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Future perspectives of anticholinergics for the treatment of asthma in adults and children

Authors Buhl R, Hamelmann E

Received 20 July 2018

Accepted for publication 12 November 2018

Published 14 March 2019 Volume 2019:15 Pages 473—485

DOI https://doi.org/10.2147/TCRM.S180890

Checked for plagiarism Yes

Review by Single-blind

Peer reviewers approved by Dr Amy Norman

Peer reviewer comments 3

Editor who approved publication: Professor Garry Walsh


Video summary of review paper "Future perspectives of anticholinergics for the treatment of asthma in adults and children".

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Roland Buhl,1 Eckard Hamelmann2,3

1Pulmonary Department, Johannes Gutenberg University Hospital Mainz, Mainz, Germany; 2Children’s Center Bethel, Evangelic Hospital Bethel, Department of Pediatrics, Bielefeld, Germany; 3University Children’s Hospital, Allergy Center Ruhr, Ruhr University Bochum, Bochum, Germany

Abstract: Despite major advances in therapeutic interventions and the availability of detailed treatment guidelines, a high proportion of patients with symptomatic asthma remain uncontrolled. Asthma management is largely guided by the Global Initiative for Asthma (GINA) strategy and is based on a backbone of inhaled corticosteroid (ICS) therapy with the use of additional therapies to achieve disease control. Inhaled long-acting bronchodilators alone and in combination are the preferred add-on treatment options. Although long-acting muscarinic antagonists (LAMAs) are a relatively recent addition to disease management recommendations for asthma, tiotropium has been extensively studied in a large clinical trial program. In Europe and the United States, tiotropium is approved for patients aged ≥6 years and uncontrolled on medium- to high-dose ICS/long-acting β2-agonists at GINA Steps 4 and 5 with a history of exacerbations. Evidence supports the efficacy of tiotropium Respimat® in adults in terms of lung function and asthma control, with a safety profile comparable with that of placebo across a range of asthma severities. Similarly, clinical trials in patients aged 1–17 years have shown improvements in lung function and trends toward improved asthma control. Furthermore, its efficacy makes tiotropium relatively easy to incorporate into routine clinical practice, irrespective of allergic status and without the need for patient phenotyping. Tiotropium is a cost-effective treatment that may offer an important alternative to other, more expensive add-on therapies. This review discusses the potential future position of LAMAs in clinical practice by considering the continuously evolving evidence. Prominence is given to tiotropium, the only LAMA supported by a structured clinical trial program in asthma to date, while also considering other recommended treatment options for patients with uncontrolled asthma. The importance of effective patient/caregiver–clinician communication and shared decision-making in enhancing treatment adherence is also highlighted.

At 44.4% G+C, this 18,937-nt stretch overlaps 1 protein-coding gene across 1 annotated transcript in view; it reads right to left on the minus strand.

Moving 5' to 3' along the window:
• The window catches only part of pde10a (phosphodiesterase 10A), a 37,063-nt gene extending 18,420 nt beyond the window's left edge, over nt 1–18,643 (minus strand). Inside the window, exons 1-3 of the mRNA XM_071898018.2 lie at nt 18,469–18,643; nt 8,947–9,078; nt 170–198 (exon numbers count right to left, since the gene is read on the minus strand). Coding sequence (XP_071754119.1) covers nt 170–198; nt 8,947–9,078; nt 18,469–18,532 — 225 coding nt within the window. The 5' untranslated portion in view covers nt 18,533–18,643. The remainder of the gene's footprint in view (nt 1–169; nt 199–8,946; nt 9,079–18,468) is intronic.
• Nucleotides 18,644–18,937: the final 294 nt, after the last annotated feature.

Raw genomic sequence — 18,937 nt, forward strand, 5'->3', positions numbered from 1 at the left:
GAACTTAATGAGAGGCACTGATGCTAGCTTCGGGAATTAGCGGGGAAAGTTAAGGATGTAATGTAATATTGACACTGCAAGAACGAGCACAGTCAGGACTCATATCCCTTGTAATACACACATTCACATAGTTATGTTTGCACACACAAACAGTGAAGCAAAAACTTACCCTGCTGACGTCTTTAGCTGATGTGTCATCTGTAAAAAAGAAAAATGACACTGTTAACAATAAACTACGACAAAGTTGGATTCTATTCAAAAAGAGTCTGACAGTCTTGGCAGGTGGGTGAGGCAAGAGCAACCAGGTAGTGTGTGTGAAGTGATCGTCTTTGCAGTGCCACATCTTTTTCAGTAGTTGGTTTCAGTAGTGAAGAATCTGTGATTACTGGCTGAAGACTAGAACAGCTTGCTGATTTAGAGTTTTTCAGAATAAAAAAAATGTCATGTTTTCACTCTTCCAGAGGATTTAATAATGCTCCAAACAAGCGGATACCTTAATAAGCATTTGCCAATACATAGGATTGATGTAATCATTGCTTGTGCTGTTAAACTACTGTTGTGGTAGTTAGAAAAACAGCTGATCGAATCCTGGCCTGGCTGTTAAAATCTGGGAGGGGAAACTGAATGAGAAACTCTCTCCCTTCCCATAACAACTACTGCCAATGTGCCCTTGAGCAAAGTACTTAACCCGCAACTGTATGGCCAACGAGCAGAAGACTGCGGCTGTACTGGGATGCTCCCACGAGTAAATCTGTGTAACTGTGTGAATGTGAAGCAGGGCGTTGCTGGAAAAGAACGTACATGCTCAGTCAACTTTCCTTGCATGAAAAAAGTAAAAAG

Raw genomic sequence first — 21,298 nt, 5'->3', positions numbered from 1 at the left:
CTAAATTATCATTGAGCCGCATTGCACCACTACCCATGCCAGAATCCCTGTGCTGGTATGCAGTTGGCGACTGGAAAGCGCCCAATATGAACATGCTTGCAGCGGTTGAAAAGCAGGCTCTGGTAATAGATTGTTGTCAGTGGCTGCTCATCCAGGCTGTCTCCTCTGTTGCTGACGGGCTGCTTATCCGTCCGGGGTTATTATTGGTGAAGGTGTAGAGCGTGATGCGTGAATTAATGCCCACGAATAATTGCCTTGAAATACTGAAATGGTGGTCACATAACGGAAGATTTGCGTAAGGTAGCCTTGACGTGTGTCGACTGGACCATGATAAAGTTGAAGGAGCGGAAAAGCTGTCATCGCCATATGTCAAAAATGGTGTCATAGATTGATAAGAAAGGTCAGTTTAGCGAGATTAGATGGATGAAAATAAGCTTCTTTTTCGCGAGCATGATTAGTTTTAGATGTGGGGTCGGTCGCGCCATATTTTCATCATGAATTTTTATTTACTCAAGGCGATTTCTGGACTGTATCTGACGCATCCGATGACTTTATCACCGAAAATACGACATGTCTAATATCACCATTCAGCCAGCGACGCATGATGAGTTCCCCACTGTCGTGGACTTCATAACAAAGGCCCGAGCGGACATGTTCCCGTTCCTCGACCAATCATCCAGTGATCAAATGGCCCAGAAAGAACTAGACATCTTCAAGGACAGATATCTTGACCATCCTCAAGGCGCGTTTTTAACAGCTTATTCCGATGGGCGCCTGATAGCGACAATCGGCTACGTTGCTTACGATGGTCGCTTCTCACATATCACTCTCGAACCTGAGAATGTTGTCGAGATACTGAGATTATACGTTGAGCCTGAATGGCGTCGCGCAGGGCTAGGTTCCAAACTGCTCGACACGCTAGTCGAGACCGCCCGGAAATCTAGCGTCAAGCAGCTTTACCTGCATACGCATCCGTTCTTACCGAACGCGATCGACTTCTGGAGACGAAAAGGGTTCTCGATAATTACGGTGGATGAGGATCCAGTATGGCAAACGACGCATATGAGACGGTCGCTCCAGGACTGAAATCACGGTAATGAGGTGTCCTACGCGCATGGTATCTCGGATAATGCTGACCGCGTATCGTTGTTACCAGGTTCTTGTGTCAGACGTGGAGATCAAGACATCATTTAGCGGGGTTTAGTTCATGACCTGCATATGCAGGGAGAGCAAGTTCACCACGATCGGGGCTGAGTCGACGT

Keywords: asthma, anticholinergic, tiotropium, LAMA, asthma management, adherence, pediatric asthma


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